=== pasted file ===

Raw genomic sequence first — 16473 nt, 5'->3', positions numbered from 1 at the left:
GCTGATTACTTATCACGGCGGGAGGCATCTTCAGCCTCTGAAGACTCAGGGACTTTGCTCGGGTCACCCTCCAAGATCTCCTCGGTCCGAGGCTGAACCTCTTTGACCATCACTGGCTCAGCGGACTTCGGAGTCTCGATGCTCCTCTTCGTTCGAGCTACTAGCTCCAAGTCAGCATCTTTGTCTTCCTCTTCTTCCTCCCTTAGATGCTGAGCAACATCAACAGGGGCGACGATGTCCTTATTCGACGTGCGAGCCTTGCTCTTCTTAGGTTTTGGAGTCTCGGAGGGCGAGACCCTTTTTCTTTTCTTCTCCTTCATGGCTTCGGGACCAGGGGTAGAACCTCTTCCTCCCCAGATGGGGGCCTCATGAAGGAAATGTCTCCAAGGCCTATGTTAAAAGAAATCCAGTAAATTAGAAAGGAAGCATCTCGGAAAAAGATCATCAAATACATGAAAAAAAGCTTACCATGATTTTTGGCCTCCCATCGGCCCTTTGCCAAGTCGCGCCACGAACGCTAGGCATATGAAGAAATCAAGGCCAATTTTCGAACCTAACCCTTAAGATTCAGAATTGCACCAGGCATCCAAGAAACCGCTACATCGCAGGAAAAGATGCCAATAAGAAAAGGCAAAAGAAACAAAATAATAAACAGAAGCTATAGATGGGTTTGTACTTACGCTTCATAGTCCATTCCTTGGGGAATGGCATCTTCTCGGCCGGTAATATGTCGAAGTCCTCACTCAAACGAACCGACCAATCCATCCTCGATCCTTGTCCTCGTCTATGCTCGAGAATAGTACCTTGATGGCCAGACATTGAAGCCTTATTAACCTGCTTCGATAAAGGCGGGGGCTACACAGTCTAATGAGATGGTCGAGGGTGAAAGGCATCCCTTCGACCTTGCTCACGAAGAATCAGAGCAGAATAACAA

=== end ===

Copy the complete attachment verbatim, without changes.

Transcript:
Raw genomic sequence first — 16473 nt, 5'->3', positions numbered from 1 at the left:
GCTGATTACTTATCACGGCGGGAGGCATCTTCAGCCTCTGAAGACTCAGGGACTTTGCTCGGGTCACCCTCCAAGATCTCCTCGGTCCGAGGCTGAACCTCTTTGACCATCACTGGCTCAGCGGACTTCGGAGTCTCGATGCTCCTCTTCGTTCGAGCTACTAGCTCCAAGTCAGCATCTTTGTCTTCCTCTTCTTCCTCCCTTAGATGCTGAGCAACATCAACAGGGGCGACGATGTCCTTATTCGACGTGCGAGCCTTGCTCTTCTTAGGTTTTGGAGTCTCGGAGGGCGAGACCCTTTTTCTTTTCTTCTCCTTCATGGCTTCGGGACCAGGGGTAGAACCTCTTCCTCCCCAGATGGGGGCCTCATGAAGGAAATGTCTCCAAGGCCTATGTTAAAAGAAATCCAGTAAATTAGAAAGGAAGCATCTCGGAAAAAGATCATCAAATACATGAAAAAAAGCTTACCATGATTTTTGGCCTCCCATCGGCCCTTTGCCAAGTCGCGCCACGAACGCTAGGCATATGAAGAAATCAAGGCCAATTTTCGAACCTAACCCTTAAGATTCAGAATTGCACCAGGCATCCAAGAAACCGCTACATCGCAGGAAAAGATGCCAATAAGAAAAGGCAAAAGAAACAAAATAATAAACAGAAGCTATAGATGGGTTTGTACTTACGCTTCATAGTCCATTCCTTGGGGAATGGCATCTTCTCGGCCGGTAATATGTCGAAGTCCTCACTCAAACGAACCGACCAATCCATCCTCGATCCTTGTCCTCGTCTATGCTCGAGAATAGTACCTTGATGGCCAGACATTGAAGCCTTATTAACCTGCTTCGATAAAGGCGGGGGCTACACAGTCTAATGAGATGGTCGAGGGTGAAAGGCATCCCTTCGACCTTGCTCACGAAGAATCAGAGCAGAATAACAA